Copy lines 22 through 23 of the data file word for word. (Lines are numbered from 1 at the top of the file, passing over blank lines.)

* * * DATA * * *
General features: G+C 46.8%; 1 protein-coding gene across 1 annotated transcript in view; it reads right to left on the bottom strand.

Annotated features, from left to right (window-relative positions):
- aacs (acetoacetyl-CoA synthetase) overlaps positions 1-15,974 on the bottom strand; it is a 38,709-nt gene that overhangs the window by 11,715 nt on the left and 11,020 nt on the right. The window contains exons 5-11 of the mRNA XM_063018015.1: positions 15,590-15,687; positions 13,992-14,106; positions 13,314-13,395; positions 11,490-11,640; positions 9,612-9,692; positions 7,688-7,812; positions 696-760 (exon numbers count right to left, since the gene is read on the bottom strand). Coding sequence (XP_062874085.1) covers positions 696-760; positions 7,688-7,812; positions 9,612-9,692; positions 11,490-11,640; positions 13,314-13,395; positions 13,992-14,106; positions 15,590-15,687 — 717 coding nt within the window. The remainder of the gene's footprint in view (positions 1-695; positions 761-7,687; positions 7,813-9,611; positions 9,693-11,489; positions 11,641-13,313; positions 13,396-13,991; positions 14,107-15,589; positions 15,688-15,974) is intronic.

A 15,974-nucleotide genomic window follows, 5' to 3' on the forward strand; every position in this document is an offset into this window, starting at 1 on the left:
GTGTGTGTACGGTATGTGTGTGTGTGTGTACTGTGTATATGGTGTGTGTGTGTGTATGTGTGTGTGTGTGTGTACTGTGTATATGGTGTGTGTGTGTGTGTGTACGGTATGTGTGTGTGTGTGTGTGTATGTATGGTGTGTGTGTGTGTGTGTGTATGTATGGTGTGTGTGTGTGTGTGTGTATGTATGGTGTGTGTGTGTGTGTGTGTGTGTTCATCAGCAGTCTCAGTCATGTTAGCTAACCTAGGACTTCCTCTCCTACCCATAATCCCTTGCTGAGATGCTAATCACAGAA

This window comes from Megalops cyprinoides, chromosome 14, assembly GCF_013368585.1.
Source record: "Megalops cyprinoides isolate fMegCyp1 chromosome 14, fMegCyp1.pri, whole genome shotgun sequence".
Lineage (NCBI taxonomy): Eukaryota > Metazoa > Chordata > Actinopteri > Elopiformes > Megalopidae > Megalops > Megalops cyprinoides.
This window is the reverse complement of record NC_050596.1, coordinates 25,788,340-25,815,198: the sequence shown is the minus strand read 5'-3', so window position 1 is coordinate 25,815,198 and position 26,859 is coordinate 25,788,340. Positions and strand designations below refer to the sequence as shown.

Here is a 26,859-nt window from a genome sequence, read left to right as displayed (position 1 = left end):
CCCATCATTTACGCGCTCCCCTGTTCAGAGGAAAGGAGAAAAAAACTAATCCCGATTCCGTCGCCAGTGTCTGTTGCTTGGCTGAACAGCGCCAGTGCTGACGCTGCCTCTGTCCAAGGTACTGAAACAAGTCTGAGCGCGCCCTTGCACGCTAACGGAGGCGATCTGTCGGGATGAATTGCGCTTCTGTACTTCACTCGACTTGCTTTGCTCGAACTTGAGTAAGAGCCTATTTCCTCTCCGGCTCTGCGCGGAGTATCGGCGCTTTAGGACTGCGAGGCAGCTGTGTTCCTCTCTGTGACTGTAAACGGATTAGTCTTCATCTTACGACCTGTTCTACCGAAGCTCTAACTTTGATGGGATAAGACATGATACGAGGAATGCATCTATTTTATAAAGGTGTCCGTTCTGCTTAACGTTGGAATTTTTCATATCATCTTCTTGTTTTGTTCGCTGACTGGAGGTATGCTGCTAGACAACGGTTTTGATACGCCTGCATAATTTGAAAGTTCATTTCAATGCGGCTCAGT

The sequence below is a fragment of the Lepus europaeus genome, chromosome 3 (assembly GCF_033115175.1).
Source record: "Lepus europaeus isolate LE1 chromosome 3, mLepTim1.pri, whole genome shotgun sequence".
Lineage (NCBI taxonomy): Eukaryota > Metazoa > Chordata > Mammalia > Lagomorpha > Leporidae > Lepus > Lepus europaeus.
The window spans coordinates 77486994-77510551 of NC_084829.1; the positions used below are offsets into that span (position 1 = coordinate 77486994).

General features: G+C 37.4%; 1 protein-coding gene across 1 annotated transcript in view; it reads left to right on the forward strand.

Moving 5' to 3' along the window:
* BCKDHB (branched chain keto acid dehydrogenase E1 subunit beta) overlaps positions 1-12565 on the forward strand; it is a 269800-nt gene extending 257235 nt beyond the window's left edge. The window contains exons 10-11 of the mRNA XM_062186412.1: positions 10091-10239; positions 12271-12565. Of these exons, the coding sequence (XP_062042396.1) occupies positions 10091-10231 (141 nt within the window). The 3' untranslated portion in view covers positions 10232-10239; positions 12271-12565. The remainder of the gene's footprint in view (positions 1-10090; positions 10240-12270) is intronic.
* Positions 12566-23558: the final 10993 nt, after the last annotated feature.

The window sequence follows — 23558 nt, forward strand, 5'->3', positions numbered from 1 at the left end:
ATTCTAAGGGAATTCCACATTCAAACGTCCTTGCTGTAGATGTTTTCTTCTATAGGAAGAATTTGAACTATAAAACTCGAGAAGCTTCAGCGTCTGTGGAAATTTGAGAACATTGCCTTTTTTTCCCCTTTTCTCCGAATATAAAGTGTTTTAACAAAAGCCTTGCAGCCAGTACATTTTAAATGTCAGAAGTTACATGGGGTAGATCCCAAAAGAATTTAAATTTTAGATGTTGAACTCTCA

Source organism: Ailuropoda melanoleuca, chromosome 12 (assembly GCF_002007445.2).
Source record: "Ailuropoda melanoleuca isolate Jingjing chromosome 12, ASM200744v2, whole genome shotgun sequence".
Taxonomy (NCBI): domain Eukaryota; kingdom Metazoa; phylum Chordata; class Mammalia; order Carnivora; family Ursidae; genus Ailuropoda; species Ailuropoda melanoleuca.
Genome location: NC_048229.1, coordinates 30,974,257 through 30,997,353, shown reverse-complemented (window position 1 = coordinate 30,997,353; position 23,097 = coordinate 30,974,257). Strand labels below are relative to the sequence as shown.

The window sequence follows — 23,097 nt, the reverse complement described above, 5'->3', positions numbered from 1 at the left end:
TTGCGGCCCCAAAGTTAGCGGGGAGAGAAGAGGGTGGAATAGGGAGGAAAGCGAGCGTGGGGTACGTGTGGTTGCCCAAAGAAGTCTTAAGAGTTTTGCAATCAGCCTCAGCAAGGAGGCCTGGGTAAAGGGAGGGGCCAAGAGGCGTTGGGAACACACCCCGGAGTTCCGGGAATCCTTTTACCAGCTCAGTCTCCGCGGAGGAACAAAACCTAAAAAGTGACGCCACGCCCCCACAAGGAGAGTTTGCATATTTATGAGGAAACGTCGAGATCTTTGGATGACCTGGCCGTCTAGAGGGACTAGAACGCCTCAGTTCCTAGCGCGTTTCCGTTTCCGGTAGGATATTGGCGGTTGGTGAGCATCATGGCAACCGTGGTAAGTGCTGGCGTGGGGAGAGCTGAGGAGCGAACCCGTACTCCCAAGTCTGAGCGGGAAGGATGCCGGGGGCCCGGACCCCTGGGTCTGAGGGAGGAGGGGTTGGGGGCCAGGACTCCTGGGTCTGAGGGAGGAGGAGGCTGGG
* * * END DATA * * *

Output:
Source organism: Ailuropoda melanoleuca, chromosome 12 (assembly GCF_002007445.2).
Source record: "Ailuropoda melanoleuca isolate Jingjing chromosome 12, ASM200744v2, whole genome shotgun sequence".